* Facial recognition equipment that can identify known suspects. The system has been used in the department's Rampart Division and has resulted in more than 50 arrests, mostly for gang injunction warrants, Gomez said.
* In-car video cameras that record windshield views and activities in the patrol car's back seat. The system automatically uploads its images when the car returns to the police station. About 300 police cars in the department's South Bureau are being equipped with the camera gear.
Gomez said the equipment adds as much as $100,000 to the standard $25,000 cost of a new patrol car. Although the cost is expected to drop eventually, the timetable for citywide distribution of Smart Cars is uncertain, he said.
"It has to still be affordable," he said, adding that Chief William J. Bratton supports the Los Angeles Police Department being a test center for emerging technologies on the theory that widespread use of new equipment will drive prices down for all law enforcement agencies.
Some of the attempts at innovation work better in theory than on the street, however. That's why the jury is still apparently out on the Critical Incident Utility Vehicle.
Police used it at a protest march along downtown's Broadway. With its rooftop message board flashing an admonition to protesters to "remain on Broadway," the bright red cart was driven at the head of the march.
"It's a very effective tool with its signage and voice commands. It can go up and down curbs. But some of the organizers don't like it because they don't want it to look like it's our parade," said Capt. Jodi Wakefield, of downtown's Central Division.
More popular are the T3 scooters. Four of them are being tested at Wakefield's station as police ponder the purchase of a fleet of them for use citywide.
The $8,000 scooters are manufactured by T3 Motion in Costa Mesa. Introduced a year ago, they are also used by the Los Angeles County and Orange County sheriffs' departments, USC, the Port of L.A. and police departments in Irvine, Glendale and Monrovia.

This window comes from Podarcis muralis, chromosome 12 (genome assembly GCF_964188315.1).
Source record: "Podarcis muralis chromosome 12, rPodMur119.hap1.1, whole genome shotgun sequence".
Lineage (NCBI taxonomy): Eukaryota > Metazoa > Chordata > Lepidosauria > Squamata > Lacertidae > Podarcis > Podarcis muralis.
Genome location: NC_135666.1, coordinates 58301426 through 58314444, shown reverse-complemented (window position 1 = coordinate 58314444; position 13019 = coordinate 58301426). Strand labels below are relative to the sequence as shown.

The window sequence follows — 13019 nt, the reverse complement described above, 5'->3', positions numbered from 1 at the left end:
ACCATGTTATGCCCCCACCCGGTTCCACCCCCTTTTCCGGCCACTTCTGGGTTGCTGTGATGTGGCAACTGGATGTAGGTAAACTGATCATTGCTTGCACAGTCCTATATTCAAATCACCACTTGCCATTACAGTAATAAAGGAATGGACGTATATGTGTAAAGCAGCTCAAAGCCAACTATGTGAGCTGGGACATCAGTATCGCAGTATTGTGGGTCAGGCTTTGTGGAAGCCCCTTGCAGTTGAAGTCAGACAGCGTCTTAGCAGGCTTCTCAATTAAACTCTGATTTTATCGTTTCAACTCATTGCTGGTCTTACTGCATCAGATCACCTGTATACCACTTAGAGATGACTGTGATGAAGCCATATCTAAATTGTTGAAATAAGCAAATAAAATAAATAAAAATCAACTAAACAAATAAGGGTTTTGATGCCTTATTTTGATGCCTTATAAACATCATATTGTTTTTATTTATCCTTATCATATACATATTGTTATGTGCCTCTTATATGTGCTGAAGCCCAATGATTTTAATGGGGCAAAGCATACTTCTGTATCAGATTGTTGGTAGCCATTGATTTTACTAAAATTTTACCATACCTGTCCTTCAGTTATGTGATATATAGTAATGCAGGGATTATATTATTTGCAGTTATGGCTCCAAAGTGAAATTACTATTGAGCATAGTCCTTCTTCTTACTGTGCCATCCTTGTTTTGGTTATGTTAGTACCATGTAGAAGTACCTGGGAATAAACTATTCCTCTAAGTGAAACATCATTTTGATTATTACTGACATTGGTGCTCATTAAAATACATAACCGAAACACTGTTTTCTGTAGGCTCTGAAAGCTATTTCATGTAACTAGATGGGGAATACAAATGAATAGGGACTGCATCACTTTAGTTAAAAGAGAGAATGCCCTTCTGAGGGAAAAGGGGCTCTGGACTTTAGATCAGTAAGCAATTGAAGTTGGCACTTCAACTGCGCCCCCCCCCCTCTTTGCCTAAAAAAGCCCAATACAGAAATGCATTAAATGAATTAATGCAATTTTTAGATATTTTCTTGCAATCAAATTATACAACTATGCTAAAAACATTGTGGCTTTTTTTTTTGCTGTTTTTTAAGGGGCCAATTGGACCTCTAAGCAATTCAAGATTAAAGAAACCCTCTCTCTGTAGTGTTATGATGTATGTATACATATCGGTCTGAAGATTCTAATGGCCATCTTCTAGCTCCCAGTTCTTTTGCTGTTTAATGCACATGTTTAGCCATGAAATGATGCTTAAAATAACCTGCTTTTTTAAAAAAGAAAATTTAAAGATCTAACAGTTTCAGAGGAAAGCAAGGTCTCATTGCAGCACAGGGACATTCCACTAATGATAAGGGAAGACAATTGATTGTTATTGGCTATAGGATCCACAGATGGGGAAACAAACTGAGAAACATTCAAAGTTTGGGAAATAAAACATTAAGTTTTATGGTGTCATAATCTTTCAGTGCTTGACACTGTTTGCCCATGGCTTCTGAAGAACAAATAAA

The scooters have a 25-mile range and can be recharged in four hours -- or instantly if slide-out batteries are swapped for charged ones, said company President Neil Brooker.
Unlike the two-wheeled Segway personal transporter and another battery-run, three-wheeled scooter developed by American Chariot of San Leandro, the T3 is not sold to the public, Brooker said.
The Los Angeles County Sheriff's Department has purchased 25 of them for use at community college campuses and transit centers. They have also been used in West Hollywood, Palmdale and on Santa Catalina Island.
"The first day they were put to use in Palmdale, deputies credited them for catching two robbery suspects," said Deputy Paul Schrader.
Monrovia police use their lone T-3 to patrol the city's Friday night street fairs. Officers keep the speed under 12 mph. That way they don't have to wear helmets when they maneuver through the fairs' crowds, said Police Lt. Richard Wagnon.
Los Angeles police say the bicycle helmets they must wear while driving the T3 are a turnoff, adding a dorky look to an otherwise sleek machine.
"We're working on the helmet issue," said Police Sgt. Kevin Royce.
Officers Rodriguez and Breegle said they've made traffic stops on their T3s. They said the scooters give officers an extra foot of height, making it easier to see over crowds. And they don't mind the nonstop barrage of questions from passersby.
Shopper Heather Green of Los Angeles gave the scooters a thumbs up.
"They're not intimidating. But they have a professional look," she said.